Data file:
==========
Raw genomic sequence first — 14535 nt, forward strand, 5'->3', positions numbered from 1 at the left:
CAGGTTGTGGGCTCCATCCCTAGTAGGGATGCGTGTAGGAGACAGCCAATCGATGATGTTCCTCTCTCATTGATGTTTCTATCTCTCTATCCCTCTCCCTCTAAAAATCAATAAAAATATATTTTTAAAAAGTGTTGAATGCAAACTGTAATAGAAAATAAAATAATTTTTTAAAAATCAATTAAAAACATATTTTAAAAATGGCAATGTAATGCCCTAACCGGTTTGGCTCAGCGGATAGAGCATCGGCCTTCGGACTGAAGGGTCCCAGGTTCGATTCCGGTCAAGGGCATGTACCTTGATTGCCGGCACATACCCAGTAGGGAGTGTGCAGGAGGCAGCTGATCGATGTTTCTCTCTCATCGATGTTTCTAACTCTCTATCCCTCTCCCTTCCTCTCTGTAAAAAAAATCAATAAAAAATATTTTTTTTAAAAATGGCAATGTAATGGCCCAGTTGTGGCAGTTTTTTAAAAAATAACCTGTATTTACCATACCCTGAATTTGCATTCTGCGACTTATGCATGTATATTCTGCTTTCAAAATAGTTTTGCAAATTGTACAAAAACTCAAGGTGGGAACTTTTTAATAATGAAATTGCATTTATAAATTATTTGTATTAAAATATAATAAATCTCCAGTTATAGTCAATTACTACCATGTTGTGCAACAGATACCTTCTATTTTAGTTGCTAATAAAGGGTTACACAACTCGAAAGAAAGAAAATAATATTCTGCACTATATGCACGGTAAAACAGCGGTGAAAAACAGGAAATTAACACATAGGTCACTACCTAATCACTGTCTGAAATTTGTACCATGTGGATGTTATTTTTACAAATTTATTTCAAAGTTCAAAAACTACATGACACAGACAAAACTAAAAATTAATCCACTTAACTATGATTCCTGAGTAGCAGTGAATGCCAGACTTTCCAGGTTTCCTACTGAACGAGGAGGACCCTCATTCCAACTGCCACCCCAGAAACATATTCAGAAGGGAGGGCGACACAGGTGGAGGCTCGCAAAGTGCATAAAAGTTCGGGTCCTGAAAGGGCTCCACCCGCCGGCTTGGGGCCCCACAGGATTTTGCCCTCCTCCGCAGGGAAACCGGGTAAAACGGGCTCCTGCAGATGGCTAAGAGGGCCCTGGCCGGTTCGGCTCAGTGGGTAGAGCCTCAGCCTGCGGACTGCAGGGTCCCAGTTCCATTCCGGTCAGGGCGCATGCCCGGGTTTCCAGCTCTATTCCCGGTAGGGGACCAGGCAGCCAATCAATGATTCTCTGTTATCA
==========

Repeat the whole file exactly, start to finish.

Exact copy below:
Raw genomic sequence first — 14535 nt, forward strand, 5'->3', positions numbered from 1 at the left:
CAGGTTGTGGGCTCCATCCCTAGTAGGGATGCGTGTAGGAGACAGCCAATCGATGATGTTCCTCTCTCATTGATGTTTCTATCTCTCTATCCCTCTCCCTCTAAAAATCAATAAAAATATATTTTTAAAAAGTGTTGAATGCAAACTGTAATAGAAAATAAAATAATTTTTTAAAAATCAATTAAAAACATATTTTAAAAATGGCAATGTAATGCCCTAACCGGTTTGGCTCAGCGGATAGAGCATCGGCCTTCGGACTGAAGGGTCCCAGGTTCGATTCCGGTCAAGGGCATGTACCTTGATTGCCGGCACATACCCAGTAGGGAGTGTGCAGGAGGCAGCTGATCGATGTTTCTCTCTCATCGATGTTTCTAACTCTCTATCCCTCTCCCTTCCTCTCTGTAAAAAAAATCAATAAAAAATATTTTTTTTAAAAATGGCAATGTAATGGCCCAGTTGTGGCAGTTTTTTAAAAAATAACCTGTATTTACCATACCCTGAATTTGCATTCTGCGACTTATGCATGTATATTCTGCTTTCAAAATAGTTTTGCAAATTGTACAAAAACTCAAGGTGGGAACTTTTTAATAATGAAATTGCATTTATAAATTATTTGTATTAAAATATAATAAATCTCCAGTTATAGTCAATTACTACCATGTTGTGCAACAGATACCTTCTATTTTAGTTGCTAATAAAGGGTTACACAACTCGAAAGAAAGAAAATAATATTCTGCACTATATGCACGGTAAAACAGCGGTGAAAAACAGGAAATTAACACATAGGTCACTACCTAATCACTGTCTGAAATTTGTACCATGTGGATGTTATTTTTACAAATTTATTTCAAAGTTCAAAAACTACATGACACAGACAAAACTAAAAATTAATCCACTTAACTATGATTCCTGAGTAGCAGTGAATGCCAGACTTTCCAGGTTTCCTACTGAACGAGGAGGACCCTCATTCCAACTGCCACCCCAGAAACATATTCAGAAGGGAGGGCGACACAGGTGGAGGCTCGCAAAGTGCATAAAAGTTCGGGTCCTGAAAGGGCTCCACCCGCCGGCTTGGGGCCCCACAGGATTTTGCCCTCCTCCGCAGGGAAACCGGGTAAAACGGGCTCCTGCAGATGGCTAAGAGGGCCCTGGCCGGTTCGGCTCAGTGGGTAGAGCCTCAGCCTGCGGACTGCAGGGTCCCAGTTCCATTCCGGTCAGGGCGCATGCCCGGGTTTCCAGCTCTATTCCCGGTAGGGGACCAGGCAGCCAATCAATGATTCTCTGTTATCA